Dustin Higgs, convicted in the killings of three women in a Maryland wildlife refuge in 1996, was the third to receive a lethal injection this week at the federal prison in Terre Haute, Indiana.
President Donald Trump’s Justice Department resumed federal executions last year following a 17-year hiatus. No president in more than 120 years had overseen as many federal executions.
Higgs, 48, was pronounced dead at 1:23 a.m. In his final statement, Higgs was calm but defiant, mentioning the victims by name.
“I’d like to say I am an innocent man,” he said. “I did not order the murders.”
As the lethal injection of pentobarbital flowed into his veins, he looked toward family members waved with his fingers and said, “I love you.” Louds sobs of a woman crying inconsolably echoed for several minutes from a room reserved for Higgs’ family as his eyes rolled back in his head, showing the whites of his eyes before he stopped moving entirely.
The number of federal death sentences carried out under Trump since 2020 is more than in the previous 56 years combined, reducing the number of prisoners on federal death row by nearly a quarter. It’s likely none of the around 50 remaining men will be executed anytime soon, with Biden signaling he’ll end federal executions.
The only woman on death row, Lisa Montgomery, was executed Wednesday for killing a pregnant woman, then cutting the baby out of her womb and claiming it as her own. She was the first woman executed in nearly 70 years.
Federal executions began as the coronavirus pandemic raged through prisons nationwide. Among those prisoners who got COVID-19 last month were Higgs and former drug trafficker Corey Johnson, who was executed Thursday. Some members of the execution teams have also previously tested positive for the virus.
Not since the waning days of Grover Cleveland’s presidency in the late 1800s has the U.S. government executed federal inmates during a presidential transition, according to the Death Penalty Information Center. Cleveland’s was also the last presidency during which the number of civilians executed federally was in the double digits in one year, 1896, during Cleveland’s second term.
In October 2000, a federal jury in Maryland convicted Higgs of first-degree murder and kidnapping in the killings of Tamika Black, 19; Mishann Chinn. 23; and Tanji Jackson, 21. His death sentence was the first imposed in the modern era of the federal system in Maryland, which abolished the death penalty in 2013.
Higgs’ lawyers argued it was “arbitrary and inequitable” to execute Higgs while Willis Haynes, the man who fired the shots that killed the women, was spared a death sentence.
The federal judge who presided over Higgs’ trial two decades ago said he “merits little compassion.”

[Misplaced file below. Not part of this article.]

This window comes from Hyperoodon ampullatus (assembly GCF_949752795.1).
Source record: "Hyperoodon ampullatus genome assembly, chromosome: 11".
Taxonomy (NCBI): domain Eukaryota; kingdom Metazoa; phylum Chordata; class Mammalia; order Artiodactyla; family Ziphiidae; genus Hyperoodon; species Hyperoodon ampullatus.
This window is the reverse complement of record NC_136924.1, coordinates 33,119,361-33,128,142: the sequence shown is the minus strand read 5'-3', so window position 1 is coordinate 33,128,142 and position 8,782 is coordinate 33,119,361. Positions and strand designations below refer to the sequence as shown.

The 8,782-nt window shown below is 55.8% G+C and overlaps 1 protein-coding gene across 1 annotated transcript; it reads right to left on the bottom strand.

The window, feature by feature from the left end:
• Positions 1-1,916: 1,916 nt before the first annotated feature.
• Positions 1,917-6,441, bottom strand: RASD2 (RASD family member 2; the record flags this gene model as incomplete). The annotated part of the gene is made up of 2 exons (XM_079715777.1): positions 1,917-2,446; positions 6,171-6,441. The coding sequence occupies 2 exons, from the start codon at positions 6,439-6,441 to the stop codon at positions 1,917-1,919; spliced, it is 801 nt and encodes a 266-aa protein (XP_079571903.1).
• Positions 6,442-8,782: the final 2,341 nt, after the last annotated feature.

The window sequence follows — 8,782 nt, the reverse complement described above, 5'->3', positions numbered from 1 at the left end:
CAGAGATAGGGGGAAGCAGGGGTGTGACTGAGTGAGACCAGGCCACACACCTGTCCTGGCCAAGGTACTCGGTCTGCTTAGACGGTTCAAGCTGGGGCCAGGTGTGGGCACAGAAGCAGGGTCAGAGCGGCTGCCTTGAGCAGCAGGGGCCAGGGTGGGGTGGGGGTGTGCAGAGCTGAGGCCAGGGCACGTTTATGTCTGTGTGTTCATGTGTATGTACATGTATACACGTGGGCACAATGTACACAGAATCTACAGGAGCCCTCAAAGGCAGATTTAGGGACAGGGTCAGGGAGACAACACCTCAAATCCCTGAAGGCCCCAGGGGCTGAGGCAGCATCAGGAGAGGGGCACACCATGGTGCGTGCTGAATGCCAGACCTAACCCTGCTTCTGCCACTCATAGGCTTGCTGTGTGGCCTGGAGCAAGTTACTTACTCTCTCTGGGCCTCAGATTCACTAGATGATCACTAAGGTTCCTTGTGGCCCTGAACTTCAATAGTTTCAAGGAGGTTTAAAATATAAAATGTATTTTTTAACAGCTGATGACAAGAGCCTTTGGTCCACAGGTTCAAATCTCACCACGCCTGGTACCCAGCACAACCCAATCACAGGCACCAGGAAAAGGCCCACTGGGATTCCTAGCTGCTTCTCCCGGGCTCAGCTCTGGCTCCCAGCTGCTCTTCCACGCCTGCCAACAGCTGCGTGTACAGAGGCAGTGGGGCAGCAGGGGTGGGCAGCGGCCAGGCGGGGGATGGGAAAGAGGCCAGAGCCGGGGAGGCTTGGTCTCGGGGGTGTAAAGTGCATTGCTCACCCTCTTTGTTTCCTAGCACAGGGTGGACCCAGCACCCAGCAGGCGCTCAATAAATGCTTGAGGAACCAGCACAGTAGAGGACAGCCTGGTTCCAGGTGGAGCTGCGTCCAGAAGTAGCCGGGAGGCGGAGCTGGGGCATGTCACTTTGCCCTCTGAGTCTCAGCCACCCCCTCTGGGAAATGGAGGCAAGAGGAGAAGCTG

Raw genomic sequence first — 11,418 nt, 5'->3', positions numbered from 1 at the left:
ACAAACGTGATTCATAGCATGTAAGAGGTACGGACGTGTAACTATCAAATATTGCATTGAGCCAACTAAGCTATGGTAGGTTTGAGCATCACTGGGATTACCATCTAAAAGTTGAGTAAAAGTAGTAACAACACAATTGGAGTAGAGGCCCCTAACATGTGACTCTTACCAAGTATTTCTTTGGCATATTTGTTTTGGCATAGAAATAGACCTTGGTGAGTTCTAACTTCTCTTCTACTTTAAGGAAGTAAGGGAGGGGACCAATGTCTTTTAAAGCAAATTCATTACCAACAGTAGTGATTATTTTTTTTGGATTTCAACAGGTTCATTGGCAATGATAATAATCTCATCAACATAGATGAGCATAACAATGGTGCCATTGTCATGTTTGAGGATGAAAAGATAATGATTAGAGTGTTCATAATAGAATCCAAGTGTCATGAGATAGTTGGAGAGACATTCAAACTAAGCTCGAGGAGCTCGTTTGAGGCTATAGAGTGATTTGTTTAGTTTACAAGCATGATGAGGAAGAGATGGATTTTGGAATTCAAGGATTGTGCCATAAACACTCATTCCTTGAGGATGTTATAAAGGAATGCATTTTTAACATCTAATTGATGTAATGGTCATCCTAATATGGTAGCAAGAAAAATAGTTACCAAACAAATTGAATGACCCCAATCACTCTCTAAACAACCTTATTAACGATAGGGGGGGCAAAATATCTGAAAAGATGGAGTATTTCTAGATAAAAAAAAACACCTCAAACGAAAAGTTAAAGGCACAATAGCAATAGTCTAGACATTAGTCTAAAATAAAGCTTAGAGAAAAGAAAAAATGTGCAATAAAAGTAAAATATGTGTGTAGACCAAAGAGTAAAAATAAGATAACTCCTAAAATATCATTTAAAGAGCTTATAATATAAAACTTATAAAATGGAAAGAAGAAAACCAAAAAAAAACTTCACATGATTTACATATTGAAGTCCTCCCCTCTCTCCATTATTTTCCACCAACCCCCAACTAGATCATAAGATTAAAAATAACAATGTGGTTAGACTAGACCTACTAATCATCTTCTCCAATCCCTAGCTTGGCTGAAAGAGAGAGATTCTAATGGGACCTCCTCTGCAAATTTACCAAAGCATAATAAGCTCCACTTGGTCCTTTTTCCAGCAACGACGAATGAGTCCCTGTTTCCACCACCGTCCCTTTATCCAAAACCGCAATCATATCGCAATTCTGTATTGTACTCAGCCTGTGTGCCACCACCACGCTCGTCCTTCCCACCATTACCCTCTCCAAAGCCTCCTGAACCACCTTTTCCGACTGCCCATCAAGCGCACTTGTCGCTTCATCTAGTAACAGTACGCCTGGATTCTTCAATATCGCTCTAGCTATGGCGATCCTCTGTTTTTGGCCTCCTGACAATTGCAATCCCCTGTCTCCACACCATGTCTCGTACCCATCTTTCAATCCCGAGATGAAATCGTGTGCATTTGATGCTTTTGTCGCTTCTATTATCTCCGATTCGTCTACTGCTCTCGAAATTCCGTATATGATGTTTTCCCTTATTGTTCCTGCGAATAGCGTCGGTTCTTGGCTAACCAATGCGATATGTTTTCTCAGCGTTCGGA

“He received a fair trial and was convicted and sentenced to death by a unanimous jury for a despicable crime,” U.S. District Judge Peter Messitte wrote in a Dec. 29 ruling.
In a statement after the execution, Higgs’ attorney, Shawn Nolan, said his client had spent decades on death row helping other inmates and “working tirelessly to fight his unjust convictions.”
“The government completed its unprecedented slaughter of 13 human beings tonight by killing Dustin Higgs, a Black man who never killed anyone, on Martin Luther King’s birthday,” Nolan said. “There was no reason to kill him, particularly during the pandemic and when he, himself, was sick with Covid that he contracted because of these irresponsible, super-spreader executions.”
Higgs’ Dec. 19 petition for clemency argued he had been a model prisoner and dedicated father to a son born shortly after his arrest. Higgs had a traumatic childhood and lost his mother to cancer when he was 10, the petition said.
“Mr. Higgs’s difficult upbringing was not meaningfully presented to the jury at trial,” his attorneys wrote.
Higgs was 23 on the evening of Jan. 26, 1996, when he, Haynes and a third man, Victor Gloria, picked up the three women in Washington, D.C., and drove them to Higgs’ apartment in Laurel, Maryland, to drink alcohol and listen to music. Before dawn the next morning, an argument between Higgs and Jackson prompted her to grab a knife in the kitchen before Haynes persuaded her to drop it.
Gloria said Jackson made threats as she left the apartment with the other women and appeared to write down the license plate number of Higgs’ van, angering him. The three men chased after the women in Higgs’ van. Haynes persuaded them to get into the vehicle.
Instead of taking them home, Higgs drove them to a secluded spot in the Patuxent National Wildlife Refuge, federal land in Laurel.
“Aware at that point that something was amiss, one of the women asked if they were going to have to ‘walk from here’ and Higgs responded ‘something like that,’” said an appeals court ruling upholding Higgs’s death sentence.
Higgs handed his pistol to Haynes, who shot all three women outside the van before the men left, Gloria testified.
“Gloria turned to ask Higgs what he was doing, but saw Higgs holding the steering wheel and watching the shootings from the rearview mirror,” said the 2013 ruling by a three-judge panel of the 4th U.S. Circuit Court of Appeals.
Investigators found Jackson’s day planner at the scene of the killings. It contained Higgs’s nickname, “Bones,” his telephone number, his address number and the tag number for his van.
Chinn worked with the children’s choir at a church, Jackson worked in the office at a high school and Black was a teacher’s aide at National Presbyterian School in Washington, according to The Washington Post.
On the day in 2001 when the judge formally sentenced Higgs to death, Black’s mother, Joyce Gaston, said it brought her little solace, the Post reported.
“It’s not going to ever be right in my mind,” Gaston said, “That was my daughter. I don’t know how I’m going to deal with it.”
This story has been corrected to execution taking place early Saturday.
Kunzelman reported from College Park, Maryland.